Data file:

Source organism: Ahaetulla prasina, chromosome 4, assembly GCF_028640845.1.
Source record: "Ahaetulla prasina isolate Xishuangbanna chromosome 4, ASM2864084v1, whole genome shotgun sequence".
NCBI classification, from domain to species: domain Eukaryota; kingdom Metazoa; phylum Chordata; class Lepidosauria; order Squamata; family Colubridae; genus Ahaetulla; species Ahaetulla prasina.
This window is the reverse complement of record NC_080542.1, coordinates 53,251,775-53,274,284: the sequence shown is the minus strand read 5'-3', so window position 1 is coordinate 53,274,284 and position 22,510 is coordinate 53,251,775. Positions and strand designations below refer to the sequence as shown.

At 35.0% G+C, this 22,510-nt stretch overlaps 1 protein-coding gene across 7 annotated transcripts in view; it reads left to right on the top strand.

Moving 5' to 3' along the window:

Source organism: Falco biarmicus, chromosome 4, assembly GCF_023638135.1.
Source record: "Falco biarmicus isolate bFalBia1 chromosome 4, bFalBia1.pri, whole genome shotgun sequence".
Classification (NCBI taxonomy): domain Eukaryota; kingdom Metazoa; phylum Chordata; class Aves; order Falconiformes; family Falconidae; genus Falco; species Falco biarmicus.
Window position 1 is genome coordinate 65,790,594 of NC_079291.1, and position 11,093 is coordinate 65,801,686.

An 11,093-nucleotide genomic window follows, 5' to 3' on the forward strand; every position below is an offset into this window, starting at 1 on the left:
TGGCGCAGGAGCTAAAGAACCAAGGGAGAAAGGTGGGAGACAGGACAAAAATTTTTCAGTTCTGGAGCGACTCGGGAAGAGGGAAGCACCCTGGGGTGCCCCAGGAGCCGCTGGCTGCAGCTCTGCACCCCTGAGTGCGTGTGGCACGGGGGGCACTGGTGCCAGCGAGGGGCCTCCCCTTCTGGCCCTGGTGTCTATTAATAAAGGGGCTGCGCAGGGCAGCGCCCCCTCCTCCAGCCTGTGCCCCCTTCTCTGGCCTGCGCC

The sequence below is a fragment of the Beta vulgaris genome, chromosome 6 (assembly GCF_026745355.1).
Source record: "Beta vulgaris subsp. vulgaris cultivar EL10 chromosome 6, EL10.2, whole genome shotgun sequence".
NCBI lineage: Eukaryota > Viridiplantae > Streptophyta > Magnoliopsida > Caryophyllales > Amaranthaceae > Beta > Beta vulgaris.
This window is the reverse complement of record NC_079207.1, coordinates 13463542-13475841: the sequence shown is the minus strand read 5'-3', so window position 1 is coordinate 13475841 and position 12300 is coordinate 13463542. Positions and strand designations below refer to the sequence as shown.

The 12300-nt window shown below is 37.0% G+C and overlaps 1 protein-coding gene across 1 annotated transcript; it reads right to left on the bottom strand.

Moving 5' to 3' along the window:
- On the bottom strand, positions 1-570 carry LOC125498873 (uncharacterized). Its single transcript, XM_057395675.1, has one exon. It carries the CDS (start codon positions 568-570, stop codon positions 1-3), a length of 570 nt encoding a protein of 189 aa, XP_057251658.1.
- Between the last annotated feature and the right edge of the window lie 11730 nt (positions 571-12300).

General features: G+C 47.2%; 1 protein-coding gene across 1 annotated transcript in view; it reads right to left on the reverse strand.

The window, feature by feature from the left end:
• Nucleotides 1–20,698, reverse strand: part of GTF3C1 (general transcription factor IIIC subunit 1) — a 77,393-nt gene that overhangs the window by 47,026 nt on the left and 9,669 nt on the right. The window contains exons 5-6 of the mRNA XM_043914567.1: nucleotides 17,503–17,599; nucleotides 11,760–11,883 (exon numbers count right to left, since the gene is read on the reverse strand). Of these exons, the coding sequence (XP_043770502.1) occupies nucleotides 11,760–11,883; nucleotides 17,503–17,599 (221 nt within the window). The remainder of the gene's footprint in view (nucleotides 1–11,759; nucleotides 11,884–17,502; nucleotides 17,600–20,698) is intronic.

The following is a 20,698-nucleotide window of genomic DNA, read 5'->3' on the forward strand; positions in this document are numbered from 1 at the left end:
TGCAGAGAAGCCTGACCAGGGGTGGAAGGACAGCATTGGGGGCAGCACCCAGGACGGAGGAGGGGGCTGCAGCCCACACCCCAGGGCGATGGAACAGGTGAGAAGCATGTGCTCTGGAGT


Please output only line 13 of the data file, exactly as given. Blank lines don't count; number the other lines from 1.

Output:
The sequence below is a fragment of the Beta vulgaris genome, chromosome 6 (assembly GCF_026745355.1).